[3] WSS’s and Navarro’s protests and supplemental protests raised numerous allegations. While our decision here does not specifically discuss each and every argument and/or variations of the arguments, we have considered all of the protesters’ assertions and find none, other than as discussed below, furnish a basis for sustaining the protests.

[4] The protesters also allege that Portage had an impaired objectivity OCI because an individual who now works for one of Portage’s subcontractors participated on an independent technical review team in 2010, which put her in a position to influence DOE’s views of Stoller’s performance under the incumbent contract. WSS First Supp. Protest at 4. However, an impaired objectivity OCI arises where a firm’s ability to render impartial advice to the government would be undermined by the firm’s competing interests. Pragmatics Inc., B-407320.2, B-407320.3, Mar. 26, 2013, 2013 CPD ¶ 83 at 4. Thus, when a firm’s work under a government contract entails evaluating itself or its own products, there is a concern that the firm may not be able to render impartial advice to the government. PURVIS Sys., Inc., B‑293807.3, B-293807.4, Aug. 16, 2004, 2004 CPD ¶ 177 at 7. Here, the contracting officer found that there was no evidence to support the claim of an impaired objectivity OCI, noting that the individual’s minimal role in providing evaluations to the agency occurred in 2010, before the current procurement. Therefore, this was not a situation in which a firm’s future ability to render impartial advice to the government would be undermined by the firm’s current competing interests. Id. at 6. We find no basis to object to the agency’s position in this regard.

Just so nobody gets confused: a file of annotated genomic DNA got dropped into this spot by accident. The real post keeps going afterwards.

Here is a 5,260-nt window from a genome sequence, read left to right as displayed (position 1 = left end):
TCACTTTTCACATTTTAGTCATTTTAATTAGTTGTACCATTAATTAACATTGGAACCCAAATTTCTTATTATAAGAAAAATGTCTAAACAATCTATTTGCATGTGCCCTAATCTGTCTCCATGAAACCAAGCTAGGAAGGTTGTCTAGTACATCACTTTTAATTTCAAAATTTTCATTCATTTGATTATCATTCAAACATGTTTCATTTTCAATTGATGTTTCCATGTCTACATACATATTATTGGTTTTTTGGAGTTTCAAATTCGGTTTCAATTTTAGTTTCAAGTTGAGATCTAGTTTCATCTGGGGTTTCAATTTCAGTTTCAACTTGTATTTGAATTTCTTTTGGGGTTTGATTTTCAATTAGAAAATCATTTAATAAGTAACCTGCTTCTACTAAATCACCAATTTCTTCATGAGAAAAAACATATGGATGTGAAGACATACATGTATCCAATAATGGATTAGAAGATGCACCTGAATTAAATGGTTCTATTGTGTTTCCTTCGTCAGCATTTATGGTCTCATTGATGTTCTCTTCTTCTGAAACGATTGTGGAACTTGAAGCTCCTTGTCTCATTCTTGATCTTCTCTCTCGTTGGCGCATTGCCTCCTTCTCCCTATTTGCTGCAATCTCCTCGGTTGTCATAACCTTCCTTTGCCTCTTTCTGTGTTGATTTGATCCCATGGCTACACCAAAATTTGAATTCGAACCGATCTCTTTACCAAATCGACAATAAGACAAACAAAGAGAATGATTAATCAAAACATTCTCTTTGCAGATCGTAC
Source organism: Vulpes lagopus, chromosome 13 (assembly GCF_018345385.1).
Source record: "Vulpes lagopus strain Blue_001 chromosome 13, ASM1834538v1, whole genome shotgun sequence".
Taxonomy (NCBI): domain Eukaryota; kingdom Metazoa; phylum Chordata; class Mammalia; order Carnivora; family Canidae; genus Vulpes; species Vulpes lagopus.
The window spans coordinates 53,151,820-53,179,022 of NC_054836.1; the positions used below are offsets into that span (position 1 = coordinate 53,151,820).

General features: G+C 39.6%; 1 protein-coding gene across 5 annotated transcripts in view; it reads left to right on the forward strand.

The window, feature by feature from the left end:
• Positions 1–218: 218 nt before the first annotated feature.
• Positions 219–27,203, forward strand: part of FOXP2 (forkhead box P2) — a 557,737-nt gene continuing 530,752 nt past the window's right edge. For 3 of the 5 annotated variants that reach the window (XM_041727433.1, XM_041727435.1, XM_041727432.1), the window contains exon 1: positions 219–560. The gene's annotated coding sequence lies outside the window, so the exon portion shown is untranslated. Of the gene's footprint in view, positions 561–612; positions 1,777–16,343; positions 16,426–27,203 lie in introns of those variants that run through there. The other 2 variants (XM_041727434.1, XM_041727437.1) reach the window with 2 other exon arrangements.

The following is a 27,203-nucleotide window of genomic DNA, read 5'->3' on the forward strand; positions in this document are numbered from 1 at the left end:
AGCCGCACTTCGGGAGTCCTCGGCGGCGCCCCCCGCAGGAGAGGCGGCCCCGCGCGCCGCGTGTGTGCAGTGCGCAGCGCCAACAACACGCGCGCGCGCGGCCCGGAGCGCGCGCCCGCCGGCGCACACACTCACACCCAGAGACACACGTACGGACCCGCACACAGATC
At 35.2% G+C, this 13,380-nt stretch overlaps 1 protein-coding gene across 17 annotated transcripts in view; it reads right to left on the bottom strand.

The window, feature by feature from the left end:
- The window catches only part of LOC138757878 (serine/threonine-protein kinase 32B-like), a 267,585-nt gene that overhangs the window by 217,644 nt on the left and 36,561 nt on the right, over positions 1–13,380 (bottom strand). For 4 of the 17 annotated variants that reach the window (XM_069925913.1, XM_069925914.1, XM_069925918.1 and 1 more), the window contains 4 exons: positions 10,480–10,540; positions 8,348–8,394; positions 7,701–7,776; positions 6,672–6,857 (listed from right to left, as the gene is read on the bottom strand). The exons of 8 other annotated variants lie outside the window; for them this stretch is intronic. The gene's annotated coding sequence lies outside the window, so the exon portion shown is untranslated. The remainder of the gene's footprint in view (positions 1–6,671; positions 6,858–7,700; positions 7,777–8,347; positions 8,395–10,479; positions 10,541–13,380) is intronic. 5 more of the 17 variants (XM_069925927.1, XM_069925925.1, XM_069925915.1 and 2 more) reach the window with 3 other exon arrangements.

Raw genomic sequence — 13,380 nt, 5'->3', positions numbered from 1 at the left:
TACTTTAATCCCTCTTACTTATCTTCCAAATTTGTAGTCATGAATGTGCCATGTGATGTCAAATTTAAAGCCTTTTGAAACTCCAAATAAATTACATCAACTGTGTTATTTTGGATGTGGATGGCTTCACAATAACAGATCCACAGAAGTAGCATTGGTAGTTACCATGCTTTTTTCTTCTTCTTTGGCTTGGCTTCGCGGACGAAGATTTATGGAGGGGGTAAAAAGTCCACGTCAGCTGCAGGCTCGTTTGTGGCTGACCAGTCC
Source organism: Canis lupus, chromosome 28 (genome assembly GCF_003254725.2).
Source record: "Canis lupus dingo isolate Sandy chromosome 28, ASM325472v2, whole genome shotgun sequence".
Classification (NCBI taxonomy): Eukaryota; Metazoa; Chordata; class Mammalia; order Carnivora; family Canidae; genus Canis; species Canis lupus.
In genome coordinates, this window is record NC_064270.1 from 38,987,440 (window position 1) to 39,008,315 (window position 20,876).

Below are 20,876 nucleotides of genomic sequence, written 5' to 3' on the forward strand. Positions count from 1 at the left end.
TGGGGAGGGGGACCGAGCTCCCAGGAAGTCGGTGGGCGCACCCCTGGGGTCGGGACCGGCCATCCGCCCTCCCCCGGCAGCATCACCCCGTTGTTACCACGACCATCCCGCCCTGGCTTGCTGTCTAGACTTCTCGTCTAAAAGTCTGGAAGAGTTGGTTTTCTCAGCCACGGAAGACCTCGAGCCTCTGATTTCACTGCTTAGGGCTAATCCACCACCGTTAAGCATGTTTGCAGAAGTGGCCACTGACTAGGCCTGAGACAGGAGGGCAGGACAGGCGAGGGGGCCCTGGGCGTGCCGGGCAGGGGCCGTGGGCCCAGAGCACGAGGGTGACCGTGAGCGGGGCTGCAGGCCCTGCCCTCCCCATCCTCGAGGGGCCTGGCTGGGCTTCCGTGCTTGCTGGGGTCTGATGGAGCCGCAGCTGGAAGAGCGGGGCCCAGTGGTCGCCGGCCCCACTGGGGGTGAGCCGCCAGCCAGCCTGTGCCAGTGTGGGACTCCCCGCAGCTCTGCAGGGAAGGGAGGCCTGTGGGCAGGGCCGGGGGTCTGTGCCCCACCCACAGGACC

[5] WSS’s 2013 protest raised substantially the same OCI issues raised in the current protests.

[6] Moreover, it is unclear whether an organizational chart would even be considered competitively useful enough to give rise to an unequal access to information OCI.